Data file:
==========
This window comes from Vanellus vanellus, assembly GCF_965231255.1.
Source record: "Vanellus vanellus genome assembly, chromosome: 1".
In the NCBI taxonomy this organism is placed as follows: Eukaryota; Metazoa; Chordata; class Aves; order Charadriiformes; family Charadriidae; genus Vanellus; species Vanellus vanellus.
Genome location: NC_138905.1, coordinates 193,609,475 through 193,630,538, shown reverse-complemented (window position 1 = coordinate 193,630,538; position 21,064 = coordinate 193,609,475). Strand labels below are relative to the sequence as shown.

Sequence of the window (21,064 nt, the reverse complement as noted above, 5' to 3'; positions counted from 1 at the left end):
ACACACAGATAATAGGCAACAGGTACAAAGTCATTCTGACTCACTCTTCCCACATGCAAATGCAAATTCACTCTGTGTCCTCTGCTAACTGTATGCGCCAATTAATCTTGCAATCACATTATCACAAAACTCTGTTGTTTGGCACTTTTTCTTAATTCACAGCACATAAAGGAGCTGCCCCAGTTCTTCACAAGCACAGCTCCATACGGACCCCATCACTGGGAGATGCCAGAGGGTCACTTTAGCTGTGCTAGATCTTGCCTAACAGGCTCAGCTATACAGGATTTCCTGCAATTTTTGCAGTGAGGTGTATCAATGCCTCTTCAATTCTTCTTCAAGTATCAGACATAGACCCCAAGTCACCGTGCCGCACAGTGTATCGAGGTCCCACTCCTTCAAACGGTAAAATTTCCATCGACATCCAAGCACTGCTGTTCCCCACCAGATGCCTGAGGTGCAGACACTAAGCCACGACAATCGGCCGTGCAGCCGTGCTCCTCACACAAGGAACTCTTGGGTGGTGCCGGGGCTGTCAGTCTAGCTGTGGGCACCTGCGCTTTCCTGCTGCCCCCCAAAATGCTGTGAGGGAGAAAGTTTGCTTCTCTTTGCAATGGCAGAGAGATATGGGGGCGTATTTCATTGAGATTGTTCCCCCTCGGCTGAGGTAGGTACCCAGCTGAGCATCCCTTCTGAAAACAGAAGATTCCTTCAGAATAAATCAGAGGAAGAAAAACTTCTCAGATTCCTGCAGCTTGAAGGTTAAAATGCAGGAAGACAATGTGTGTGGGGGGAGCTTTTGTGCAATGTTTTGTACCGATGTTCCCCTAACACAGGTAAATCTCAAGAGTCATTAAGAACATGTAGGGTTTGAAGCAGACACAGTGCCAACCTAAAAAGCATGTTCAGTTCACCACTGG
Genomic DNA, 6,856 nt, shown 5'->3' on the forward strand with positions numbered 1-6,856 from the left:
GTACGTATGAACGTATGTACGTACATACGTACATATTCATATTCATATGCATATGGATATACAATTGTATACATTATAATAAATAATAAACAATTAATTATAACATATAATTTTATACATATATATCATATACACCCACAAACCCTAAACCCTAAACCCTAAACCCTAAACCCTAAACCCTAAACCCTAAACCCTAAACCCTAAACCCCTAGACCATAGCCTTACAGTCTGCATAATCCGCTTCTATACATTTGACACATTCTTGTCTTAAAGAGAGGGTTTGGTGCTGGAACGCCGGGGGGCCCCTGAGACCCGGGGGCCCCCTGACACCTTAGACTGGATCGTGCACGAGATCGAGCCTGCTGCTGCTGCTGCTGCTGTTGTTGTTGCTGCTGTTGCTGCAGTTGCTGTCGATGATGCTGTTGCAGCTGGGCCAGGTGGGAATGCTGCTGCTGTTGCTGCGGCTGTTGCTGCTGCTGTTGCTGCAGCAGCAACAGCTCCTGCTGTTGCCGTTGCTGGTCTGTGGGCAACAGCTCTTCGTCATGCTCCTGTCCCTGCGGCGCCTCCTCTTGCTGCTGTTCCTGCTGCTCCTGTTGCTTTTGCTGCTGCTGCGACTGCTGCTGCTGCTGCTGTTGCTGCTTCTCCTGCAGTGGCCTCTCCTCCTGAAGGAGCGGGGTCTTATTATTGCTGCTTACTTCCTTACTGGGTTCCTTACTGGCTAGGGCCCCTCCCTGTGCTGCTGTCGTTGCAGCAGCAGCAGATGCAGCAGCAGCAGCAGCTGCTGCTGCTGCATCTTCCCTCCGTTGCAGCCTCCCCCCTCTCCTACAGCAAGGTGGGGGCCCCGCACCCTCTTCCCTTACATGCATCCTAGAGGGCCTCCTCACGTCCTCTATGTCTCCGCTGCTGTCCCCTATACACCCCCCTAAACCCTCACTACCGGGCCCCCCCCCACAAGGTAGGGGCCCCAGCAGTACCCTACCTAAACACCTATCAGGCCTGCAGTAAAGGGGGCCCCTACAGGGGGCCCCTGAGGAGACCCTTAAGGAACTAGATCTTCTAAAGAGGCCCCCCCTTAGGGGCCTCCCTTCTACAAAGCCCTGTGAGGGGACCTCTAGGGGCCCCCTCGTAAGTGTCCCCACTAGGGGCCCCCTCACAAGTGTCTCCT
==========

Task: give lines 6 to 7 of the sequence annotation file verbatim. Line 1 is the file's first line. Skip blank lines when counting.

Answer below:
ACACACAGATAATAGGCAACAGGTACAAAGTCATTCTGACTCACTCTTCCCACATGCAAATGCAAATTCACTCTGTGTCCTCTGCTAACTGTATGCGCCAATTAATCTTGCAATCACATTATCACAAAACTCTGTTGTTTGGCACTTTTTCTTAATTCACAGCACATAAAGGAGCTGCCCCAGTTCTTCACAAGCACAGCTCCATACGGACCCCATCACTGGGAGATGCCAGAGGGTCACTTTAGCTGTGCTAGATCTTGCCTAACAGGCTCAGCTATACAGGATTTCCTGCAATTTTTGCAGTGAGGTGTATCAATGCCTCTTCAATTCTTCTTCAAGTATCAGACATAGACCCCAAGTCACCGTGCCGCACAGTGTATCGAGGTCCCACTCCTTCAAACGGTAAAATTTCCATCGACATCCAAGCACTGCTGTTCCCCACCAGATGCCTGAGGTGCAGACACTAAGCCACGACAATCGGCCGTGCAGCCGTGCTCCTCACACAAGGAACTCTTGGGTGGTGCCGGGGCTGTCAGTCTAGCTGTGGGCACCTGCGCTTTCCTGCTGCCCCCCAAAATGCTGTGAGGGAGAAAGTTTGCTTCTCTTTGCAATGGCAGAGAGATATGGGGGCGTATTTCATTGAGATTGTTCCCCCTCGGCTGAGGTAGGTACCCAGCTGAGCATCCCTTCTGAAAACAGAAGATTCCTTCAGAATAAATCAGAGGAAGAAAAACTTCTCAGATTCCTGCAGCTTGAAGGTTAAAATGCAGGAAGACAATGTGTGTGGGGGGAGCTTTTGTGCAATGTTTTGTACCGATGTTCCCCTAACACAGGTAAATCTCAAGAGTCATTAAGAACATGTAGGGTTTGAAGCAGACACAGTGCCAACCTAAAAAGCATGTTCAGTTCACCACTGG
Genomic DNA, 6,856 nt, shown 5'->3' on the forward strand with positions numbered 1-6,856 from the left: